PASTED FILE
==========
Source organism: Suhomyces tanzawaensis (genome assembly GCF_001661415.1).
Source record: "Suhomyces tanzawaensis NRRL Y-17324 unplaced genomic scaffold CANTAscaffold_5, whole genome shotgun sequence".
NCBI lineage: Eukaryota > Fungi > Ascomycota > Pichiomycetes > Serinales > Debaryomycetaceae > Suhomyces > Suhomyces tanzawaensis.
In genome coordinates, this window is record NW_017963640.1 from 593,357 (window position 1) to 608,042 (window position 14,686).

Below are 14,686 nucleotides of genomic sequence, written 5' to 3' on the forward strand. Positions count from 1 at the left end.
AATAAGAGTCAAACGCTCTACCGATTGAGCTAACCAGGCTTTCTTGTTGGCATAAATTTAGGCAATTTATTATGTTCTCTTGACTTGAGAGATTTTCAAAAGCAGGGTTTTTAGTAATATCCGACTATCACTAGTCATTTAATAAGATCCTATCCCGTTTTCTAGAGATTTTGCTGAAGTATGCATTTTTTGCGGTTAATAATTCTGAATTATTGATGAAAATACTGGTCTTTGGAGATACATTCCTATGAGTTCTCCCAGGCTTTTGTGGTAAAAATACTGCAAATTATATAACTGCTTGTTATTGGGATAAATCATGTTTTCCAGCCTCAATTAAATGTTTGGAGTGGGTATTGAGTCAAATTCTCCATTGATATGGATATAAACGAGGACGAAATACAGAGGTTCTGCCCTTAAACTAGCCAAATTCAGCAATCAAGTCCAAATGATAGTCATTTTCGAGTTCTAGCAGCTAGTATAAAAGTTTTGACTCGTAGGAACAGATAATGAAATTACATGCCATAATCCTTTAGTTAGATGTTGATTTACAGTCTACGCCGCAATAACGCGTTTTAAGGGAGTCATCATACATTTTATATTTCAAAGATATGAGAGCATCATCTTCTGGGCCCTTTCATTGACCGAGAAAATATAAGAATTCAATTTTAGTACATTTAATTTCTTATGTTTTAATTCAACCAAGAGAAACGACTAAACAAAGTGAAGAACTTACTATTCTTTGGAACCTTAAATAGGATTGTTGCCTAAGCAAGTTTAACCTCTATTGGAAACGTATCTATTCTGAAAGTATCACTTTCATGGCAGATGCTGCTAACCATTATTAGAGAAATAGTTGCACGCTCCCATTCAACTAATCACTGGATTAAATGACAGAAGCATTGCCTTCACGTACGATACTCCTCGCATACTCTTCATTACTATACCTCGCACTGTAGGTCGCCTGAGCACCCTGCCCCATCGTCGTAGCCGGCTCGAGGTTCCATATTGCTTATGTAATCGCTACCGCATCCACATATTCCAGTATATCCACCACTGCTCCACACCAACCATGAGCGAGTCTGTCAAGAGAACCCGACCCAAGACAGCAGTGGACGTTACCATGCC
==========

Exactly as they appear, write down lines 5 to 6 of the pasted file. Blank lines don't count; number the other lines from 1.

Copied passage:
Below are 14,686 nucleotides of genomic sequence, written 5' to 3' on the forward strand. Positions count from 1 at the left end.
AATAAGAGTCAAACGCTCTACCGATTGAGCTAACCAGGCTTTCTTGTTGGCATAAATTTAGGCAATTTATTATGTTCTCTTGACTTGAGAGATTTTCAAAAGCAGGGTTTTTAGTAATATCCGACTATCACTAGTCATTTAATAAGATCCTATCCCGTTTTCTAGAGATTTTGCTGAAGTATGCATTTTTTGCGGTTAATAATTCTGAATTATTGATGAAAATACTGGTCTTTGGAGATACATTCCTATGAGTTCTCCCAGGCTTTTGTGGTAAAAATACTGCAAATTATATAACTGCTTGTTATTGGGATAAATCATGTTTTCCAGCCTCAATTAAATGTTTGGAGTGGGTATTGAGTCAAATTCTCCATTGATATGGATATAAACGAGGACGAAATACAGAGGTTCTGCCCTTAAACTAGCCAAATTCAGCAATCAAGTCCAAATGATAGTCATTTTCGAGTTCTAGCAGCTAGTATAAAAGTTTTGACTCGTAGGAACAGATAATGAAATTACATGCCATAATCCTTTAGTTAGATGTTGATTTACAGTCTACGCCGCAATAACGCGTTTTAAGGGAGTCATCATACATTTTATATTTCAAAGATATGAGAGCATCATCTTCTGGGCCCTTTCATTGACCGAGAAAATATAAGAATTCAATTTTAGTACATTTAATTTCTTATGTTTTAATTCAACCAAGAGAAACGACTAAACAAAGTGAAGAACTTACTATTCTTTGGAACCTTAAATAGGATTGTTGCCTAAGCAAGTTTAACCTCTATTGGAAACGTATCTATTCTGAAAGTATCACTTTCATGGCAGATGCTGCTAACCATTATTAGAGAAATAGTTGCACGCTCCCATTCAACTAATCACTGGATTAAATGACAGAAGCATTGCCTTCACGTACGATACTCCTCGCATACTCTTCATTACTATACCTCGCACTGTAGGTCGCCTGAGCACCCTGCCCCATCGTCGTAGCCGGCTCGAGGTTCCATATTGCTTATGTAATCGCTACCGCATCCACATATTCCAGTATATCCACCACTGCTCCACACCAACCATGAGCGAGTCTGTCAAGAGAACCCGACCCAAGACAGCAGTGGACGTTACCATGCC